abstract = "Degradation by overgrazing is common in many areas of the world and optimising grassland functions depends upon finding suitable grazing tactics. This four-year study on the northern China steppe investigated combinations of rest, moderate or heavy grazing pressure early in the summer growing season, then moderate or heavy grazing in the mid and late season. Results showed that moderate grazing pressure (~550 sheep equivalent (SE) grazing days ha−1 year−1) gave the optimal balance between maintaining a productive and diverse grassland, a profitable livestock system, and greenhouse gas mitigation. Further analyses identified that more conservative stocking (~400 SE grazing days ha−1 year−1) maintained a desirable Leymus chinensis composition and achieved a higher live weight gain of sheep. Early summer rest best maintained a desirable grassland composition, but had few other benefits and reduced incomes. These findings demonstrate that reducing grazing pressure to half the current district stocking rates can deliver improved ecosystem services (lower greenhouse gases and improved grassland composition) while sustaining herder incomes.",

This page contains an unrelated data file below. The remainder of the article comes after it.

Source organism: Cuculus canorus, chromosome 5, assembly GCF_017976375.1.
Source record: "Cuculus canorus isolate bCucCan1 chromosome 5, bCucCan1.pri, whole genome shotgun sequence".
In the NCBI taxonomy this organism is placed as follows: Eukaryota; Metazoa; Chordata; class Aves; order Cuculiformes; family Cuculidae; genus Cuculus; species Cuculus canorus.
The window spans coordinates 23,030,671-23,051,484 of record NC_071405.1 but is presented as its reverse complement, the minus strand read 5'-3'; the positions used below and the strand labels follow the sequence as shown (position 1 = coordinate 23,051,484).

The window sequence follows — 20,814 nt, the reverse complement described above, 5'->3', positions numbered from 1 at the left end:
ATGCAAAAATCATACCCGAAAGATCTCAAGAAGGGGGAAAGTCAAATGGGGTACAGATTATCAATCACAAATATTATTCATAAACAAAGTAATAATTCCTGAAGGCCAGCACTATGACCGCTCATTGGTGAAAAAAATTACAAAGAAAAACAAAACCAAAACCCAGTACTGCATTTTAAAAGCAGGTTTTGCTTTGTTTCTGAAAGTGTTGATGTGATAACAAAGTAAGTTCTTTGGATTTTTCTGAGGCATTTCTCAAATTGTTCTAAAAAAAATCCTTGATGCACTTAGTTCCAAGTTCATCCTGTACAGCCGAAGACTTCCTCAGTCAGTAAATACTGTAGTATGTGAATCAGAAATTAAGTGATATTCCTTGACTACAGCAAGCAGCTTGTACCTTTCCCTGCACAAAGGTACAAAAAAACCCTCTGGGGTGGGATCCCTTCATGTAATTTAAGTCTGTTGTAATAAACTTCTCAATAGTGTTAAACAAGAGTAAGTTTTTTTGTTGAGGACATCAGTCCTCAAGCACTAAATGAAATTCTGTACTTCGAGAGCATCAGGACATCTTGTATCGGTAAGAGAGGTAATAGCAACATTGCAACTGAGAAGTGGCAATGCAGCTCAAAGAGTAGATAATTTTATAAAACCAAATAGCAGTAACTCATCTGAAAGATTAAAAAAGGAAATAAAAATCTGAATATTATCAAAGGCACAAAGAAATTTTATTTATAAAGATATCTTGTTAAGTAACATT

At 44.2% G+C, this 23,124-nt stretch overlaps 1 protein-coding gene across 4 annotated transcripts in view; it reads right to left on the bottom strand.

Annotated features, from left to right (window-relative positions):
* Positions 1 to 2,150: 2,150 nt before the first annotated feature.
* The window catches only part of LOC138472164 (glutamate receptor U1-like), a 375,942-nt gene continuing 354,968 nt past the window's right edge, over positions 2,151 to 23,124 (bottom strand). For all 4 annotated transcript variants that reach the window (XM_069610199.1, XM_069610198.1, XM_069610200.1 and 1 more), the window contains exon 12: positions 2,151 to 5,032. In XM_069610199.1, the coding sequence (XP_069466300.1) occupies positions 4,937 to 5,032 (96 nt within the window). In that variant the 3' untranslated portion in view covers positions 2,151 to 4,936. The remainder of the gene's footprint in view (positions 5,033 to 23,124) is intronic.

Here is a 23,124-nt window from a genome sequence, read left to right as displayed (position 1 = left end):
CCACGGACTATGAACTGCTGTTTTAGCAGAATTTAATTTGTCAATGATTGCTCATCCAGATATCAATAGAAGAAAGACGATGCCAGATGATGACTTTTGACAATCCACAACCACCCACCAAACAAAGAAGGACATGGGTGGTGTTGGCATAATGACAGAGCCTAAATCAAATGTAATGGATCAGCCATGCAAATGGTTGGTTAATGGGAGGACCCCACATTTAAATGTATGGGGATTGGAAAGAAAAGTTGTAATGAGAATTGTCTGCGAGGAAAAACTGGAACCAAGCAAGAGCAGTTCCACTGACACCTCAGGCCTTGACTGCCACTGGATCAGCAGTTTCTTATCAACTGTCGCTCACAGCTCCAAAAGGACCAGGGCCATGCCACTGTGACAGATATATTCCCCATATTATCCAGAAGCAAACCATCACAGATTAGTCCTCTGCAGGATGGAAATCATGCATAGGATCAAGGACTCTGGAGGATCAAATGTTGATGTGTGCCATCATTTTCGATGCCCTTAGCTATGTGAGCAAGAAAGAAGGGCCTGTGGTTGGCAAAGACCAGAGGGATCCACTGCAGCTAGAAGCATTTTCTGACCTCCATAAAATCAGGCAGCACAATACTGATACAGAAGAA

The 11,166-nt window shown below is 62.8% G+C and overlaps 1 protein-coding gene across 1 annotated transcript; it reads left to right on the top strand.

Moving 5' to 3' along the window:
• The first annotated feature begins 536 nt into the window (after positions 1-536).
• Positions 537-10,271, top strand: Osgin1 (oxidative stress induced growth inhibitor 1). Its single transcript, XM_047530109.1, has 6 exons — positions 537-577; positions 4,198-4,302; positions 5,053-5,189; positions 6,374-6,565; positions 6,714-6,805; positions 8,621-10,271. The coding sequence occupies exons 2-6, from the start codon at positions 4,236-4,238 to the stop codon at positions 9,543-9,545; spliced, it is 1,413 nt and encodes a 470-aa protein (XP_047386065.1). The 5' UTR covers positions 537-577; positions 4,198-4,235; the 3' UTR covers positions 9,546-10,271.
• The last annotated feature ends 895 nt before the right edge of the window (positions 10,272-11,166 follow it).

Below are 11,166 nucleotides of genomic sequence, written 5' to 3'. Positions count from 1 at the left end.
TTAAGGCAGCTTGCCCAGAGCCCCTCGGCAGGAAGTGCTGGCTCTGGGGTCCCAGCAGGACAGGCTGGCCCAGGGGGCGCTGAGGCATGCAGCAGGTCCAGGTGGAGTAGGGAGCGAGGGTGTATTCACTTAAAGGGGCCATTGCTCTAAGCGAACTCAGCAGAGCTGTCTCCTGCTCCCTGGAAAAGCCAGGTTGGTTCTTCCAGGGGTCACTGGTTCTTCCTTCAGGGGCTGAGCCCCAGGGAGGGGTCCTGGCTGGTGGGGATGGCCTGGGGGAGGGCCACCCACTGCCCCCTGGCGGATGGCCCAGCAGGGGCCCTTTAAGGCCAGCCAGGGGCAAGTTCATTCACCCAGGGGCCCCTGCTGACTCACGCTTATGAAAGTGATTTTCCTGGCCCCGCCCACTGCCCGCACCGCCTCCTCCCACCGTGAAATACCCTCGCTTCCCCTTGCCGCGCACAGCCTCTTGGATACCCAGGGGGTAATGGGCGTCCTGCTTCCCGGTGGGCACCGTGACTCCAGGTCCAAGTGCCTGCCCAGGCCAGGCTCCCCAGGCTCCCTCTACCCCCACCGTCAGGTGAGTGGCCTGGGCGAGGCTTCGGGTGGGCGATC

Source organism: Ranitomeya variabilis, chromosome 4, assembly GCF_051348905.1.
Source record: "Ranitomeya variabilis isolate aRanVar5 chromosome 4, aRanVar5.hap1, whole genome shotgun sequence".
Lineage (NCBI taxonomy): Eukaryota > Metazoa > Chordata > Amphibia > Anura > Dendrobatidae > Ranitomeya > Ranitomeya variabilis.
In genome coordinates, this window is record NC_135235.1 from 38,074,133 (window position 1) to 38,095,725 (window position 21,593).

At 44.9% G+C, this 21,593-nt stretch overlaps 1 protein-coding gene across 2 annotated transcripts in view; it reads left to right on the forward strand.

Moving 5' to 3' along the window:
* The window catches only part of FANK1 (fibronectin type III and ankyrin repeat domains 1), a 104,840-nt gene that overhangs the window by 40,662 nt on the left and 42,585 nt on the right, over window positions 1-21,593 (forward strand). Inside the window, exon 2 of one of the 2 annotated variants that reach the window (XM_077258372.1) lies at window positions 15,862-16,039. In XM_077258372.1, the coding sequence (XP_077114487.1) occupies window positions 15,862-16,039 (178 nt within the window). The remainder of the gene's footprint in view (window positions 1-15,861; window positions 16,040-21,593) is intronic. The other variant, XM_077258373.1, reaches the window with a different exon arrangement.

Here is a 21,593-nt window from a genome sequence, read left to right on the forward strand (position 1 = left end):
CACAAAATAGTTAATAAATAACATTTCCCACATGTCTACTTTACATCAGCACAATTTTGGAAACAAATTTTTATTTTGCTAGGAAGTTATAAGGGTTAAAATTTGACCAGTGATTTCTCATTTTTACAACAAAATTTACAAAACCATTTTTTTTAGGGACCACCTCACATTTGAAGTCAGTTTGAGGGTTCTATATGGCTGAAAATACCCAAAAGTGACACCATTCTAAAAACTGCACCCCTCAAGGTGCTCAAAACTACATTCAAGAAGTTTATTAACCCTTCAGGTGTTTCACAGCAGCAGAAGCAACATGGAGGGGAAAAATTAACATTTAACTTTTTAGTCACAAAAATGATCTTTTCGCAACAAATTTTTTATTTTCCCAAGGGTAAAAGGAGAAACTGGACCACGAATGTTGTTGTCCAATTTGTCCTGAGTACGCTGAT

author = "Yingjun Zhang and Ding Huang and Badgery, {Warwick B.} and David Kemp and Wenqing Chen and Xiaoya Wang and Nan Liu",
note = "Includes bibliographical references.",
year = "2015",
doi = "10.1038/srep16434",
language = "English",
volume = "5",
pages = "1--11",
journal = "Scientific Reports",
issn = "2045-2322",
publisher = "Nature Publishing Group",

}

Reduced grazing pressure delivers production and environmental benefits for the typical steppe of north China. / Zhang, Yingjun; Huang, Ding; Badgery, Warwick B.; Kemp, David; Chen, Wenqing; Wang, Xiaoya; Liu, Nan.

In: Scientific Reports, Vol. 5, 2015, p. 1-11.

Research output: Contribution to journalArticle

TY - JOUR

T1 - Reduced grazing pressure delivers production and environmental benefits for the typical steppe of north China

AU - Zhang, Yingjun

AU - Huang, Ding

AU - Badgery, Warwick B.

AU - Kemp, David

AU - Chen, Wenqing

AU - Wang, Xiaoya

AU - Liu, Nan

N1 - Includes bibliographical references.

PY - 2015

Y1 - 2015